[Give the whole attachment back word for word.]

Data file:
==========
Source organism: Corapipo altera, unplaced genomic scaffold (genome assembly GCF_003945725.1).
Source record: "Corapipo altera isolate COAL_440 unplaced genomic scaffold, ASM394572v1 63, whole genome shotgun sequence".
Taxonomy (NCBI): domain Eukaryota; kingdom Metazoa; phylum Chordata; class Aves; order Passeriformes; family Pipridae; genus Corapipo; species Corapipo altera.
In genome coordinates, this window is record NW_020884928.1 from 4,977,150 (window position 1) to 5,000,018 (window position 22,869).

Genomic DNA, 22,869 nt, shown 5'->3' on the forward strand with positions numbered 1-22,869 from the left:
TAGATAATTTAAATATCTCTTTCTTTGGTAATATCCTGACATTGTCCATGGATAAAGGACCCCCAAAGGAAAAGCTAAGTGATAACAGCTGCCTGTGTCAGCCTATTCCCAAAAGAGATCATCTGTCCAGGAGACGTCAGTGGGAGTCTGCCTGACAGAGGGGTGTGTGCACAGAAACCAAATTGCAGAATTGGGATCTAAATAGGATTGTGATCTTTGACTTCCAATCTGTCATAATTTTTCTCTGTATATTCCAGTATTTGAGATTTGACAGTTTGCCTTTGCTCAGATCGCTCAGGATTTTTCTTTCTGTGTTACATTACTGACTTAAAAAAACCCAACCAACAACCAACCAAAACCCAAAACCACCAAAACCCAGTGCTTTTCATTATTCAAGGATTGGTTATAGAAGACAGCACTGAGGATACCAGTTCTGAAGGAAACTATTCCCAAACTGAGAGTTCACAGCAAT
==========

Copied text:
Source organism: Corapipo altera, unplaced genomic scaffold (genome assembly GCF_003945725.1).
Source record: "Corapipo altera isolate COAL_440 unplaced genomic scaffold, ASM394572v1 63, whole genome shotgun sequence".
Taxonomy (NCBI): domain Eukaryota; kingdom Metazoa; phylum Chordata; class Aves; order Passeriformes; family Pipridae; genus Corapipo; species Corapipo altera.
In genome coordinates, this window is record NW_020884928.1 from 4,977,150 (window position 1) to 5,000,018 (window position 22,869).

Genomic DNA, 22,869 nt, shown 5'->3' on the forward strand with positions numbered 1-22,869 from the left:
TAGATAATTTAAATATCTCTTTCTTTGGTAATATCCTGACATTGTCCATGGATAAAGGACCCCCAAAGGAAAAGCTAAGTGATAACAGCTGCCTGTGTCAGCCTATTCCCAAAAGAGATCATCTGTCCAGGAGACGTCAGTGGGAGTCTGCCTGACAGAGGGGTGTGTGCACAGAAACCAAATTGCAGAATTGGGATCTAAATAGGATTGTGATCTTTGACTTCCAATCTGTCATAATTTTTCTCTGTATATTCCAGTATTTGAGATTTGACAGTTTGCCTTTGCTCAGATCGCTCAGGATTTTTCTTTCTGTGTTACATTACTGACTTAAAAAAACCCAACCAACAACCAACCAAAACCCAAAACCACCAAAACCCAGTGCTTTTCATTATTCAAGGATTGGTTATAGAAGACAGCACTGAGGATACCAGTTCTGAAGGAAACTATTCCCAAACTGAGAGTTCACAGCAAT